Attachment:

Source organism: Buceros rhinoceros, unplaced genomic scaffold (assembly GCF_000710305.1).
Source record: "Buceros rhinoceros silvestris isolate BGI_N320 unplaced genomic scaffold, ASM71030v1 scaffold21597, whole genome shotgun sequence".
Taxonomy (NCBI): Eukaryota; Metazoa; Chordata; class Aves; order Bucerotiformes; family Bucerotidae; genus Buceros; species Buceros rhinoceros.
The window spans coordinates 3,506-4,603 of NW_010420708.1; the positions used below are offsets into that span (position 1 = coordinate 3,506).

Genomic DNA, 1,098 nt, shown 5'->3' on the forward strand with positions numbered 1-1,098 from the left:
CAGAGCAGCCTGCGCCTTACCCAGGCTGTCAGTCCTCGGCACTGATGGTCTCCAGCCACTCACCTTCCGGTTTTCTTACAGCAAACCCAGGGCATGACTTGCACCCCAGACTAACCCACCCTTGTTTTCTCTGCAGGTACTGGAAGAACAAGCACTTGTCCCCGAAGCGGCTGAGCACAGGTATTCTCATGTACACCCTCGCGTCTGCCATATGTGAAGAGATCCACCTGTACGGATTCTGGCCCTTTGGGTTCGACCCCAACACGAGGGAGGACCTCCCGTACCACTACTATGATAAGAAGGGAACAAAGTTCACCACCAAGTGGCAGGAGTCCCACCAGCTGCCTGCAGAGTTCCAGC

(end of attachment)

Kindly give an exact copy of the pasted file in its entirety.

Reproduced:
Source organism: Buceros rhinoceros, unplaced genomic scaffold (assembly GCF_000710305.1).
Source record: "Buceros rhinoceros silvestris isolate BGI_N320 unplaced genomic scaffold, ASM71030v1 scaffold21597, whole genome shotgun sequence".
Taxonomy (NCBI): Eukaryota; Metazoa; Chordata; class Aves; order Bucerotiformes; family Bucerotidae; genus Buceros; species Buceros rhinoceros.
The window spans coordinates 3,506-4,603 of NW_010420708.1; the positions used below are offsets into that span (position 1 = coordinate 3,506).

Genomic DNA, 1,098 nt, shown 5'->3' on the forward strand with positions numbered 1-1,098 from the left:
CAGAGCAGCCTGCGCCTTACCCAGGCTGTCAGTCCTCGGCACTGATGGTCTCCAGCCACTCACCTTCCGGTTTTCTTACAGCAAACCCAGGGCATGACTTGCACCCCAGACTAACCCACCCTTGTTTTCTCTGCAGGTACTGGAAGAACAAGCACTTGTCCCCGAAGCGGCTGAGCACAGGTATTCTCATGTACACCCTCGCGTCTGCCATATGTGAAGAGATCCACCTGTACGGATTCTGGCCCTTTGGGTTCGACCCCAACACGAGGGAGGACCTCCCGTACCACTACTATGATAAGAAGGGAACAAAGTTCACCACCAAGTGGCAGGAGTCCCACCAGCTGCCTGCAGAGTTCCAGC